Wanted: Strong Women and Men
“East is East, and West is West, and never the twain shall meet” is the first line of the poem The Ballad of East and West (1889) by Rudyard Kipling. What is said here has been long the case for economics and for theology as well. However, climate change does not only ask for meetings between East and West, such as the recent Climate Summit in Egypt. Climate change urges economists and theologians to step out of their comfort zone. Addressing a global, multifaceted issue like climate change can never be done by one discipline alone to achieve results that count for real change. So how could this be done to go beyond?
In my book Climate Change, Radical Uncertainty and Hope. Theology and Economics in Conversation (forthcoming 2023) I have developed a framework for a conversation between economics and theology. This framework is based on the postfoundational approach of Wentzel Van Huyssteen, a leading scholar in the religion and science debate. Van Huyssteen passed away earlier this year. May his memory be a blessing to us all.
A postfoundational approach
For Van Huyssteen, a widely accepted inheritance of modernity is that science is often considered a superior kind of knowledge. Religion, including theology, then is seen as a privatized form of subjective, if not irrational experience. Van Huyssteen has developed what he calls a postfoundational approach, one that views theology and science as different but equal faces of human rationality. This approach has four key characteristics, which are (1) recognizing the embeddedness of rationality in human culture, (2) interpreting a shared reality as common ground in all forms of inquiry, (3) critically investigating one’s own embeddedness, and (4) considering problem solving the most central activity of all research traditions. The key to a postfoundational interdisciplinary interaction is expressed in the notion of transversal reasoning, a conversation between different disciplines on a shared problem.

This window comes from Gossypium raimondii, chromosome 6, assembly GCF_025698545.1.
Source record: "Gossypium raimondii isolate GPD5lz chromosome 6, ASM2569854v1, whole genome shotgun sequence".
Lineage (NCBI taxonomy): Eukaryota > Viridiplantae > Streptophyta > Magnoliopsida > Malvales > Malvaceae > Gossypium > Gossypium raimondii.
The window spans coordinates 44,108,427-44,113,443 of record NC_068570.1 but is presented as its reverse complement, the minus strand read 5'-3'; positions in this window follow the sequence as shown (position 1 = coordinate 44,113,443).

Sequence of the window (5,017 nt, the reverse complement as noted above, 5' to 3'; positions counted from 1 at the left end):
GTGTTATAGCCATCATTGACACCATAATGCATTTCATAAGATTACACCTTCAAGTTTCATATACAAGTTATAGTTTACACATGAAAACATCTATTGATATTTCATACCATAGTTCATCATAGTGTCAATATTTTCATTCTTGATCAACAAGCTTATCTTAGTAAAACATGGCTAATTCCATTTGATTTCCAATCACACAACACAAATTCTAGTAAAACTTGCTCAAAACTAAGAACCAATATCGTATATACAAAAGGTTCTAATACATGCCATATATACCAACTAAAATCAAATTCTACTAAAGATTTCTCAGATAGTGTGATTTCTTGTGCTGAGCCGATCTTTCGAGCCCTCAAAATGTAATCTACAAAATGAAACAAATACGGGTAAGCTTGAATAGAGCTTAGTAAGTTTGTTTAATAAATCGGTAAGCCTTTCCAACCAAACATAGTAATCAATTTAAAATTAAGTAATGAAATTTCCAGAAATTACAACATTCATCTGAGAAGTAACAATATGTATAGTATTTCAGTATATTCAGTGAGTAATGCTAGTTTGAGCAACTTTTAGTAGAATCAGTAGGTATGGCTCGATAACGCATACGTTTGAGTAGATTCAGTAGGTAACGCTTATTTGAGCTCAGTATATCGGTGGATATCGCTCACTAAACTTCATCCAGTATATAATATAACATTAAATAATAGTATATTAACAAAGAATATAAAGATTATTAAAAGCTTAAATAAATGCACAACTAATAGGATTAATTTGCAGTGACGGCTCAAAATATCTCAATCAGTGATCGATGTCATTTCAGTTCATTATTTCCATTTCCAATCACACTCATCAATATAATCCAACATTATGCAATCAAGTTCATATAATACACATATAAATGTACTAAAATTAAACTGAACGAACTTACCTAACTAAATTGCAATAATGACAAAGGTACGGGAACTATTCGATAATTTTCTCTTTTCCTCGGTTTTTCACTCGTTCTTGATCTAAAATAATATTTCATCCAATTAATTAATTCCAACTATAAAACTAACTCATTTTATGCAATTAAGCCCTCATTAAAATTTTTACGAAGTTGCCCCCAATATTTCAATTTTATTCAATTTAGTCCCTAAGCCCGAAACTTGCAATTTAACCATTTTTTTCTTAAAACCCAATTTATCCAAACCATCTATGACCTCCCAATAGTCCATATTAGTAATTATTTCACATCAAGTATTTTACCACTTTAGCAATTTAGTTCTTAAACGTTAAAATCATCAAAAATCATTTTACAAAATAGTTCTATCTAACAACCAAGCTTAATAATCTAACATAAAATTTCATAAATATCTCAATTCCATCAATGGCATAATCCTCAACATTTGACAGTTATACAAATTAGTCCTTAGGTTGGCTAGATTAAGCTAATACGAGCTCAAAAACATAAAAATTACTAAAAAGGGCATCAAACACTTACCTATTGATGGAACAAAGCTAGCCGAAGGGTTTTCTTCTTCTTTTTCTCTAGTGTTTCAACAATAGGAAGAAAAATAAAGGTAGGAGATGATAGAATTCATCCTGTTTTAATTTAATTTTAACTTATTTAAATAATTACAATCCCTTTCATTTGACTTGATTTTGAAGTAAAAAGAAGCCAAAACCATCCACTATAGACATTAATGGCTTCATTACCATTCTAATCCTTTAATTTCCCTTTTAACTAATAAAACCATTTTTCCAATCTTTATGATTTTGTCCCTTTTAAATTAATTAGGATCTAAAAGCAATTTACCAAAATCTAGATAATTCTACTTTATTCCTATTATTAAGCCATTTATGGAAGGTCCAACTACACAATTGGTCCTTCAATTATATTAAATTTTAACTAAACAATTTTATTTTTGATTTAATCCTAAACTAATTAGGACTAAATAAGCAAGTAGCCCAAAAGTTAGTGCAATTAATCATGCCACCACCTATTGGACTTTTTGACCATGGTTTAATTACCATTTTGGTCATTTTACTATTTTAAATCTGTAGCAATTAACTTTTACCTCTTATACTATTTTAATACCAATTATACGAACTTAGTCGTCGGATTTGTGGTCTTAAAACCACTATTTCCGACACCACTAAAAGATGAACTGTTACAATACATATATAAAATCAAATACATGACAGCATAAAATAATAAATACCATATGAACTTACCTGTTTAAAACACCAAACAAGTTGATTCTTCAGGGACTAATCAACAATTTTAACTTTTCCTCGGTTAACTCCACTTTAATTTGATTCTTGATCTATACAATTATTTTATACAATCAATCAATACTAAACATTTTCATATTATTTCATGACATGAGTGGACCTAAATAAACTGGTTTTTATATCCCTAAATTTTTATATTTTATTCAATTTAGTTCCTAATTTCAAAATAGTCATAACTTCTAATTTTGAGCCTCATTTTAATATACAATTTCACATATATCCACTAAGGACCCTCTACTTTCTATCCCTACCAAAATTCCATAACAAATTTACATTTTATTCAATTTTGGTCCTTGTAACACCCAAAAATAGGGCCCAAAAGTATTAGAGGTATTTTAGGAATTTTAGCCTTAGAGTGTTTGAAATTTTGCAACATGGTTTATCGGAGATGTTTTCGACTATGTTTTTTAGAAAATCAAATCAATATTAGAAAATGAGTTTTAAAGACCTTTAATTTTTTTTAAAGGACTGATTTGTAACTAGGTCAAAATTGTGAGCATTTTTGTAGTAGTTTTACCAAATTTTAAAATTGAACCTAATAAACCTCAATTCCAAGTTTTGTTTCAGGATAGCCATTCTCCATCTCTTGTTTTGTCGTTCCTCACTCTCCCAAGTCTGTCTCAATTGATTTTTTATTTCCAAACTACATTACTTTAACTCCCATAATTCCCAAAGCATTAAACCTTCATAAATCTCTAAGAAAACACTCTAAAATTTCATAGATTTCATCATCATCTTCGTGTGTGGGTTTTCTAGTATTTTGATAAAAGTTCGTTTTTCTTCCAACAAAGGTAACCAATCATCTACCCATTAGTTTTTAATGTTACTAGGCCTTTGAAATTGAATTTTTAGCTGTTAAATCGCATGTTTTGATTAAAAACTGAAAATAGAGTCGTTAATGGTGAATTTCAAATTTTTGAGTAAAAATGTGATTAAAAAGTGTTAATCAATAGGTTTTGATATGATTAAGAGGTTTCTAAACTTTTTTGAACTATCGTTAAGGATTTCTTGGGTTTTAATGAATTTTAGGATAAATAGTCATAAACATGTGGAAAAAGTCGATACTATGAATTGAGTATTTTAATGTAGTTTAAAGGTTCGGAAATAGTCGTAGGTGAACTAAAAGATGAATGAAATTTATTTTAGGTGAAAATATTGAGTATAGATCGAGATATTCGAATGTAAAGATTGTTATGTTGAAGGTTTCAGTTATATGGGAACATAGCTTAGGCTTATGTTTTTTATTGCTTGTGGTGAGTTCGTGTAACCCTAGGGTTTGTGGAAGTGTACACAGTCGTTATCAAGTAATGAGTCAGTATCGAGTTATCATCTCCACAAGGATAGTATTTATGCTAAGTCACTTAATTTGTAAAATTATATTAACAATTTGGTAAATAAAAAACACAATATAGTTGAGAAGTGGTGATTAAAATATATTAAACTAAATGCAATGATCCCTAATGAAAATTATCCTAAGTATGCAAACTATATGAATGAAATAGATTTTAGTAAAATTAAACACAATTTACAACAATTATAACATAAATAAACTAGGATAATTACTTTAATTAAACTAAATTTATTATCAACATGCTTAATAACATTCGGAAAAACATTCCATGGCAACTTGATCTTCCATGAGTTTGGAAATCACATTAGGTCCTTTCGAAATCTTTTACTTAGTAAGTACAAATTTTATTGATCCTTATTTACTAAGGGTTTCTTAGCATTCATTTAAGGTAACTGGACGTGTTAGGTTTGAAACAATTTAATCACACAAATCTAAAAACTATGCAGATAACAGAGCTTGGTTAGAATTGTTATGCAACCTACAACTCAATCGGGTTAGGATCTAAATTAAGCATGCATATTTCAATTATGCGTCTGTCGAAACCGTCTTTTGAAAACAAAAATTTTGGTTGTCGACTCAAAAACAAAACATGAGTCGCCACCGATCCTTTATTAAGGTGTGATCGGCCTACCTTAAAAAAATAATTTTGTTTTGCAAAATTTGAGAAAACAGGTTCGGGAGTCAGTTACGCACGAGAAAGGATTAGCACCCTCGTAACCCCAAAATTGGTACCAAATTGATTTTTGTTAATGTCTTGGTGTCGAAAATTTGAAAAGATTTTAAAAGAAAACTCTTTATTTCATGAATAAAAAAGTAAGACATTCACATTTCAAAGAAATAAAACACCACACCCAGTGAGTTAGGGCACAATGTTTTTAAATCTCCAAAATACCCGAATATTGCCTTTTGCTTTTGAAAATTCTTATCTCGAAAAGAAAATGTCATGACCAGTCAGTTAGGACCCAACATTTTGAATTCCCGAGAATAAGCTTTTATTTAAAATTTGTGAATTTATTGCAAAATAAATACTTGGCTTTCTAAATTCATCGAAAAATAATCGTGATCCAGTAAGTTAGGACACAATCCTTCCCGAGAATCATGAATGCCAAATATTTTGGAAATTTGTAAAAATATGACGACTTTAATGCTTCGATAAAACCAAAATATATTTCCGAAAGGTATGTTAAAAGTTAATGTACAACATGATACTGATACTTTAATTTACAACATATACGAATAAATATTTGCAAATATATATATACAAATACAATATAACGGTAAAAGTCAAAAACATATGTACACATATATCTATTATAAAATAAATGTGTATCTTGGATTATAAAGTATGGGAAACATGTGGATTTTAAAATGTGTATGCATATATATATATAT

Originally created for an interaction between theology and natural science, this postfoundational approach equally allows a conversation between economics and theology as long as the three guidelines for a postfoundational conversation are honored, namely (1) a focus on specific economists and theologians instead of the rather wide-ranging, non-specific ‘economics and theology’; (2) these economists and theologians engage in specific kinds of economics and theology with postfoundational characteristics, and (3) the interaction is on a clearly defined and shared problem.
Bridging the gap
“East is East, and West is West, and never the twain shall meet”. This line of the poem is often quoted. But those who quote it thus often miss the third and fourth lines, which contradict the opening line. The full refrain that opens and closes the poem reads:
Oh, East is East, and West is West, and never the twain shall meet,
Till Earth and Sky stand presently at God’s great Judgment Seat;
But there is neither East nor West, Border, nor Breed, nor Birth,
When two strong men stand face to face, though they come from the ends of the earth!
Let’s leave discussions about ‘God’s great Judgment Seat’ to theologians. Here on planet Earth, other topics like climate change and sustainable agriculture call for next level conversations between economists and theologians. In recent decades economics has been enriched by crossovers with psychology (behavioural economics) and sociology (identity economics). It is high time for a postfoundational bridge between economics and theology and for strong women and men to cross that bridge. Who dares?
Dr. Jan Jorrit Hasselaar, economist and theologian, is director of the Amsterdam Centre for Religion and Sustainable Development, Vrije Universiteit Amsterdam. He is research fellow of the University of the Western Cape (South Africa).
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